Q:

What are some different shifter diagrams?

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Quick Answer

Typical manual transmission shift pattern diagrams use a so-called "H-pattern" layout, where each gear is at the end of one or more channels in the shifter that form a series of interconnected figures shaped like the letter "H." However, some manual transmission use a sequential pattern in which each gear is shifted in sequence through a single line. A sequential pattern is also typical of automatic transmissions, though in these transmissions the shifter moves through park, reverse, neutral and drive.

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The most common manual transmission shift patterns place first gear at the upper-leftmost position of the H-pattern of the shifter, with each odd gear placed to the right sequentially of first gear and each even gear placed opposite of the corresponding odd gear at the bottom of the H-pattern. For example, second gear is at the bottom left corner of the H pattern opposite to first gear.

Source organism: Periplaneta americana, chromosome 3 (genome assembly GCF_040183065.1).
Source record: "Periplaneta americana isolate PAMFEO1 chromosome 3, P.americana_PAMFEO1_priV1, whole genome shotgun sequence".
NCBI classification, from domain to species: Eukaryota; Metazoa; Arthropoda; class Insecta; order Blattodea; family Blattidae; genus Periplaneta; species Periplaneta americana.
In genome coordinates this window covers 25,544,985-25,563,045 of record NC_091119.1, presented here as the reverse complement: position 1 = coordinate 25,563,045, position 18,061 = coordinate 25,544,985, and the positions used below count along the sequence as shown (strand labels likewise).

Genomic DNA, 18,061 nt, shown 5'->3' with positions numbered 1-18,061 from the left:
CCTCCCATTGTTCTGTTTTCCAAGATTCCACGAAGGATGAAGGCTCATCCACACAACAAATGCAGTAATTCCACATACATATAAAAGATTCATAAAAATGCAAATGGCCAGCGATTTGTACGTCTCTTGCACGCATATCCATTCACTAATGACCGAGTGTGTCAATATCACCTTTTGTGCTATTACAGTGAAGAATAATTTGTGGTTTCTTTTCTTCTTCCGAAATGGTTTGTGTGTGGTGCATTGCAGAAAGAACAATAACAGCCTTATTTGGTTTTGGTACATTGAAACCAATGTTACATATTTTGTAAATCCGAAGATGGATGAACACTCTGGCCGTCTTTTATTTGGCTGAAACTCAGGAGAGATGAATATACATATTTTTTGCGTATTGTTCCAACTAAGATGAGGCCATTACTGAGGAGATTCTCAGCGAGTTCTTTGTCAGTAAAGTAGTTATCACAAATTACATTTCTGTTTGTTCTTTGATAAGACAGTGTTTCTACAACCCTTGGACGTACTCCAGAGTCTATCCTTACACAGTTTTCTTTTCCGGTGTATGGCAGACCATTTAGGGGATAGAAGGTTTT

An exception to the standard shifter pattern, known as a "dog-leg" gearbox, places first gear in the bottom-right corner of the H-pattern and second gear at the top right corner diagonally from first gear. This pattern is often used in heavy vehicles and sports cars where first gear is usually only used to start from a standstill because it allows for a more direct shift from second gear to third gear.

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